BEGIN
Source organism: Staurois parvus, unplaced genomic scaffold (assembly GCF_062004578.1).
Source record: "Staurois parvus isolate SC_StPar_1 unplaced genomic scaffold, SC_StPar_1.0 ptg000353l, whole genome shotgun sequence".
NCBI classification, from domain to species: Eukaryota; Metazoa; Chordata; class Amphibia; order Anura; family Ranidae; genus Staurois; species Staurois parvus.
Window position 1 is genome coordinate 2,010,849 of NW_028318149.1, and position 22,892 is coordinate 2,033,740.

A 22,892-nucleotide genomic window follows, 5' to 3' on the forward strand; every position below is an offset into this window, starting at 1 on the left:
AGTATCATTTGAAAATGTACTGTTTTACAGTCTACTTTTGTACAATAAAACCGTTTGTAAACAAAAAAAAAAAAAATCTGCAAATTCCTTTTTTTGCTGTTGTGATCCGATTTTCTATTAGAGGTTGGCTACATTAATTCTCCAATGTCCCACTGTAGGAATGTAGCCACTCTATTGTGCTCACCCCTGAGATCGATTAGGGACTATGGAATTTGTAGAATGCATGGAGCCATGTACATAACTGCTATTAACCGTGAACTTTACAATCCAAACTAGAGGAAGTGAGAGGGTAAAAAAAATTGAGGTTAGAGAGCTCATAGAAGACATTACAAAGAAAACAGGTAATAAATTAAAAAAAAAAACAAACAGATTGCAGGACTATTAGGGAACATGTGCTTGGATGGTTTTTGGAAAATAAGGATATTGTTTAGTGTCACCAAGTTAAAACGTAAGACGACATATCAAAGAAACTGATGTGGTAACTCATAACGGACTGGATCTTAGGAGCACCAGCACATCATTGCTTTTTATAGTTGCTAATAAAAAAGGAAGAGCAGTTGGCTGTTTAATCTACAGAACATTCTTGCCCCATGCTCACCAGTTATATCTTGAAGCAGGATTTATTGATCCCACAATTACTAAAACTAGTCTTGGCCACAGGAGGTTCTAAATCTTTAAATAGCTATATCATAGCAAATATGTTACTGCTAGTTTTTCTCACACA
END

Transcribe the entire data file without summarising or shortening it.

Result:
Source organism: Staurois parvus, unplaced genomic scaffold (assembly GCF_062004578.1).
Source record: "Staurois parvus isolate SC_StPar_1 unplaced genomic scaffold, SC_StPar_1.0 ptg000353l, whole genome shotgun sequence".
NCBI classification, from domain to species: Eukaryota; Metazoa; Chordata; class Amphibia; order Anura; family Ranidae; genus Staurois; species Staurois parvus.
Window position 1 is genome coordinate 2,010,849 of NW_028318149.1, and position 22,892 is coordinate 2,033,740.

A 22,892-nucleotide genomic window follows, 5' to 3' on the forward strand; every position below is an offset into this window, starting at 1 on the left:
AGTATCATTTGAAAATGTACTGTTTTACAGTCTACTTTTGTACAATAAAACCGTTTGTAAACAAAAAAAAAAAAAATCTGCAAATTCCTTTTTTTGCTGTTGTGATCCGATTTTCTATTAGAGGTTGGCTACATTAATTCTCCAATGTCCCACTGTAGGAATGTAGCCACTCTATTGTGCTCACCCCTGAGATCGATTAGGGACTATGGAATTTGTAGAATGCATGGAGCCATGTACATAACTGCTATTAACCGTGAACTTTACAATCCAAACTAGAGGAAGTGAGAGGGTAAAAAAAATTGAGGTTAGAGAGCTCATAGAAGACATTACAAAGAAAACAGGTAATAAATTAAAAAAAAAAACAAACAGATTGCAGGACTATTAGGGAACATGTGCTTGGATGGTTTTTGGAAAATAAGGATATTGTTTAGTGTCACCAAGTTAAAACGTAAGACGACATATCAAAGAAACTGATGTGGTAACTCATAACGGACTGGATCTTAGGAGCACCAGCACATCATTGCTTTTTATAGTTGCTAATAAAAAAGGAAGAGCAGTTGGCTGTTTAATCTACAGAACATTCTTGCCCCATGCTCACCAGTTATATCTTGAAGCAGGATTTATTGATCCCACAATTACTAAAACTAGTCTTGGCCACAGGAGGTTCTAAATCTTTAAATAGCTATATCATAGCAAATATGTTACTGCTAGTTTTTCTCACACA